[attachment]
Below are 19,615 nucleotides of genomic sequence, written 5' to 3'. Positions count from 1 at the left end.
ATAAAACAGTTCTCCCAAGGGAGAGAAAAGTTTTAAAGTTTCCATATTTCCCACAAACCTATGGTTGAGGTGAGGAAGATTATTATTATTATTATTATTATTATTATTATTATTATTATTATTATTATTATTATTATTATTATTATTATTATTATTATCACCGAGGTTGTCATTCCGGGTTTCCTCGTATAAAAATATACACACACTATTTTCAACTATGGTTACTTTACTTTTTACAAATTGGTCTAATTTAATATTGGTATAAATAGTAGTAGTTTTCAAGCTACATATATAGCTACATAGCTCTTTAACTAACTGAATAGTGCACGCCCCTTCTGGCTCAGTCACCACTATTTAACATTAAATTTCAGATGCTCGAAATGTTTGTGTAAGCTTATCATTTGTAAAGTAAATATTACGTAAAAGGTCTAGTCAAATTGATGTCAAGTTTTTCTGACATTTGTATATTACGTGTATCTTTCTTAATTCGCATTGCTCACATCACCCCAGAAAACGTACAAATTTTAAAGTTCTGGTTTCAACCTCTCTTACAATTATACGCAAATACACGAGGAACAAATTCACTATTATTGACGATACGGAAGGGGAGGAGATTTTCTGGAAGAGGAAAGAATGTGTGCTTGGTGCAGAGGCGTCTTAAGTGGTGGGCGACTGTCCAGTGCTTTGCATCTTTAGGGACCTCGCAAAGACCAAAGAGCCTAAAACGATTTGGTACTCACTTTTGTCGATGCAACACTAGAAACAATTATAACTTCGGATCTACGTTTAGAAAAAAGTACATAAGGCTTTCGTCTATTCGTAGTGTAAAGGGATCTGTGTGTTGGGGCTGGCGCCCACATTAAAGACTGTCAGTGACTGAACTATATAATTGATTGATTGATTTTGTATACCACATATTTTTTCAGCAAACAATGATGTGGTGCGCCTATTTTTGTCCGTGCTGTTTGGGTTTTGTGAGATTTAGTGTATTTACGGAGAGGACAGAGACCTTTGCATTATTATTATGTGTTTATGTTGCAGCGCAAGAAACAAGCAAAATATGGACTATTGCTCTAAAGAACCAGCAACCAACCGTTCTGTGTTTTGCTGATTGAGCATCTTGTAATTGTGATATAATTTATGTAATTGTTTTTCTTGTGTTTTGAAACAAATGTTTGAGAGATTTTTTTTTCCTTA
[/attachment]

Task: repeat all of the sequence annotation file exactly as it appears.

Below are 19,615 nucleotides of genomic sequence, written 5' to 3'. Positions count from 1 at the left end.
ATAAAACAGTTCTCCCAAGGGAGAGAAAAGTTTTAAAGTTTCCATATTTCCCACAAACCTATGGTTGAGGTGAGGAAGATTATTATTATTATTATTATTATTATTATTATTATTATTATTATTATTATTATTATTATTATTATTATTATTATTATTATCACCGAGGTTGTCATTCCGGGTTTCCTCGTATAAAAATATACACACACTATTTTCAACTATGGTTACTTTACTTTTTACAAATTGGTCTAATTTAATATTGGTATAAATAGTAGTAGTTTTCAAGCTACATATATAGCTACATAGCTCTTTAACTAACTGAATAGTGCACGCCCCTTCTGGCTCAGTCACCACTATTTAACATTAAATTTCAGATGCTCGAAATGTTTGTGTAAGCTTATCATTTGTAAAGTAAATATTACGTAAAAGGTCTAGTCAAATTGATGTCAAGTTTTTCTGACATTTGTATATTACGTGTATCTTTCTTAATTCGCATTGCTCACATCACCCCAGAAAACGTACAAATTTTAAAGTTCTGGTTTCAACCTCTCTTACAATTATACGCAAATACACGAGGAACAAATTCACTATTATTGACGATACGGAAGGGGAGGAGATTTTCTGGAAGAGGAAAGAATGTGTGCTTGGTGCAGAGGCGTCTTAAGTGGTGGGCGACTGTCCAGTGCTTTGCATCTTTAGGGACCTCGCAAAGACCAAAGAGCCTAAAACGATTTGGTACTCACTTTTGTCGATGCAACACTAGAAACAATTATAACTTCGGATCTACGTTTAGAAAAAAGTACATAAGGCTTTCGTCTATTCGTAGTGTAAAGGGATCTGTGTGTTGGGGCTGGCGCCCACATTAAAGACTGTCAGTGACTGAACTATATAATTGATTGATTGATTTTGTATACCACATATTTTTTCAGCAAACAATGATGTGGTGCGCCTATTTTTGTCCGTGCTGTTTGGGTTTTGTGAGATTTAGTGTATTTACGGAGAGGACAGAGACCTTTGCATTATTATTATGTGTTTATGTTGCAGCGCAAGAAACAAGCAAAATATGGACTATTGCTCTAAAGAACCAGCAACCAACCGTTCTGTGTTTTGCTGATTGAGCATCTTGTAATTGTGATATAATTTATGTAATTGTTTTTCTTGTGTTTTGAAACAAATGTTTGAGAGATTTTTTTTTCCTTA